Osa, J. O., Nyana, S. A., & Ogbaa, C. A. (2006). Effective cross-cultural communication to enhance reference transactions: Training guidelines and tips. Knowledge Quest, 35(2), 22-24.

Overall, P. M. (2009). Cultural competence: A conceptual framework for library and information science professionals. The Library Quarterly: Information, Community, and Policy, 79(2), 175-204.

Portnoi, L. M., & Kwong, T. M. (2011). Enhancing the academic experiences of first-generation master’s students. Journal of Student Affairs Research and Practice, 48(4), 411-27.

Princing, M. (2019, September 3). What microaggressions are and how to prevent them. Right as Rain.

Reinert Center for Transformative Teaching and Learning. (n.d.). Avoiding microaggressions in the classroom.

Schingler, M. A. (2015, August 18). How Dewey do: Head-scratching library categorizations. Book Riot.

Shachaf, P., & Horowitz, S. (2006). Are virtual reference services color blind? Library & Information Science Research, 28(4), 501-20.

Sue, D. W. (2010a). Microaggressions: More than just race. Psychology Today.

Sue, D. W. (2010b). Racial microaggressions in everyday life. Psychology Today.

Sue, D. W., Alsaidi, S., Awad, M. N., Glaeser, E., Calle, C. Z., & Mendez, N. (2019). Disarming racial microaggressions: Microintervention strategies for targets, white allies, and bystanders. American Psychologist, 74(1), 128-42.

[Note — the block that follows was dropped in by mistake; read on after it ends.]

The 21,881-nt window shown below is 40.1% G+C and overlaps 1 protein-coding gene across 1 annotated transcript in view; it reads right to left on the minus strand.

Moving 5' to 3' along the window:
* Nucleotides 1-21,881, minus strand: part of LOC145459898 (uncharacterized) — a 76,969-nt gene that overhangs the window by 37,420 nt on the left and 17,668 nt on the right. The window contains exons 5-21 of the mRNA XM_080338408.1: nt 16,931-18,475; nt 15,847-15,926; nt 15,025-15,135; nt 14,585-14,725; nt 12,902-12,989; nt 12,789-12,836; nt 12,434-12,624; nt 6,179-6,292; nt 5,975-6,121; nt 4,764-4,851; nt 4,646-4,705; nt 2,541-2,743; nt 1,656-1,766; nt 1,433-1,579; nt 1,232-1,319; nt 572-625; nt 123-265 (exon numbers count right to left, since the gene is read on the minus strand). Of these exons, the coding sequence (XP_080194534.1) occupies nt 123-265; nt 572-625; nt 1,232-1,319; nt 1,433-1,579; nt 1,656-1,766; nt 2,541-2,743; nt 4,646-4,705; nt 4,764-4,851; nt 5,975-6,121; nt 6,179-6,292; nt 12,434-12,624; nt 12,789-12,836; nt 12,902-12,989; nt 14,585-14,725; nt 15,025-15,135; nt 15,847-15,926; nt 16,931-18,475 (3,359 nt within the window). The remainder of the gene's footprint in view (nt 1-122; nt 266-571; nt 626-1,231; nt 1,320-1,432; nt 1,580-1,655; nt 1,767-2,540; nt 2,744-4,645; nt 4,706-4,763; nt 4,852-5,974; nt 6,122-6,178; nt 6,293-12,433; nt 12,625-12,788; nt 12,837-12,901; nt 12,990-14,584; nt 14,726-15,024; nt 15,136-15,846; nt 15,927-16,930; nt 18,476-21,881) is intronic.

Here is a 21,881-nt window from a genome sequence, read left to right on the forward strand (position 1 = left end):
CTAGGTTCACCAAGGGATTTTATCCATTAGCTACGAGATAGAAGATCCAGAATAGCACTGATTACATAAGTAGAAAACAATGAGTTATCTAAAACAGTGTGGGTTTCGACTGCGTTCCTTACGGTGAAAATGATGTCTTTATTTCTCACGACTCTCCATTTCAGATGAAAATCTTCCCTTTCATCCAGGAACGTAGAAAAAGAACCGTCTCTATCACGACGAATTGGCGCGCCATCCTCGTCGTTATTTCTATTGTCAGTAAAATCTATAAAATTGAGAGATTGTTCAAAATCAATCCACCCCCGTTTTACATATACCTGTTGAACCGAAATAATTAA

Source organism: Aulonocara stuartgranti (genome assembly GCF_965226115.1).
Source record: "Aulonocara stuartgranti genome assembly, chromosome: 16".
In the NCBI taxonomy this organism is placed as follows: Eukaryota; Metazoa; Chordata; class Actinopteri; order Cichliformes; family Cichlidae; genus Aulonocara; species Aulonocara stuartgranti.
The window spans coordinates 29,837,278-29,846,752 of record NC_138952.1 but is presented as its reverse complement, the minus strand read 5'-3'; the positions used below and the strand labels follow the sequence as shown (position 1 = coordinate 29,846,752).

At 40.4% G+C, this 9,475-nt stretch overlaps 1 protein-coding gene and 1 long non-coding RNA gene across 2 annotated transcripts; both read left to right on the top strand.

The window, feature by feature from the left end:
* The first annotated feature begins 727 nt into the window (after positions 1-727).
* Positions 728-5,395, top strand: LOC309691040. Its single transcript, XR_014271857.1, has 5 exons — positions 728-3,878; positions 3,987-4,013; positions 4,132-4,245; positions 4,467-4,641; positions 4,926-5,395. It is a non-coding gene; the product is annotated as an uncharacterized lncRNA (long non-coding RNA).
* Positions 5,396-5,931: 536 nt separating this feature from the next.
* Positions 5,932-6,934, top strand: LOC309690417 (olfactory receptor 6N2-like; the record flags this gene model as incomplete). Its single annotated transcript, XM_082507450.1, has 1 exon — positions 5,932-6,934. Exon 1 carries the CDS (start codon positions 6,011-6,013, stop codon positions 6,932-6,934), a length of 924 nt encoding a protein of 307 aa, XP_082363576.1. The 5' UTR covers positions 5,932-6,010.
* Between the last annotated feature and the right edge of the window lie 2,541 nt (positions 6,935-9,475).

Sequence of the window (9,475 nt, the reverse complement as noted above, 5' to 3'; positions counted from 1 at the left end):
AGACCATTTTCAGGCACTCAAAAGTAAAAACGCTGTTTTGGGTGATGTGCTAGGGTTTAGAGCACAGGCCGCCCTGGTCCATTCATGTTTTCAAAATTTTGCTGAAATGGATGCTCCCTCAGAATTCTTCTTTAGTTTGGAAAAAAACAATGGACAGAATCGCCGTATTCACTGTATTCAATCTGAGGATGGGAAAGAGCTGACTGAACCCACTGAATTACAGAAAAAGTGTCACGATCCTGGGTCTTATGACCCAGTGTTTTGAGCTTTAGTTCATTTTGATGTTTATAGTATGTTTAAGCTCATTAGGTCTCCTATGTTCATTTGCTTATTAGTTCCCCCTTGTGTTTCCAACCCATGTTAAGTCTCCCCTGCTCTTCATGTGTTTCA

Sue, D. W., Lin, A. I., Torino, G. C., Capodilupo, C. M., & Rivera, D. P. (2009). Racial microaggressions and difficult dialogues on race in the classroom. Cultural Diversity and Ethnic Minority Psychology, 15(2), 183-90.

Tewell, E. (2015). A decade of critical information literacy: A review of the literature. Communications in Information Literacy, 9(1), 24-43.

Tewell, E. (2020). The problem with grit: Dismantling deficit thinking in library instruction. portal: Libraries and the Academy, 20(1), 137-59.

Villagran, M. A. L. (2018). Cultural intelligence: Ability to adapt to new cultural settings. Knowledge Quest, 46(5), 8–14.

Watts, J. (2017). Inclusive cultural and social pedagogy in the library classroom. LOEX Quarterly, 44(1), 8-10.

Weinstein, C., Curran, M., & Tomlinson-Clarke, S. (2003). Culturally responsive classroom management: Awareness into action. Theory into Practice, 42(4), 269-276.


Icon for the Creative Commons Attribution-NonCommercial-NoDerivatives 4.0 International License

Instruction in Libraries and Information Centers Copyright © 2020 by Laura Saunders and Melissa A. Wong is licensed under a Creative Commons Attribution-NonCommercial-NoDerivatives 4.0 International License, except where otherwise noted.

Share This Book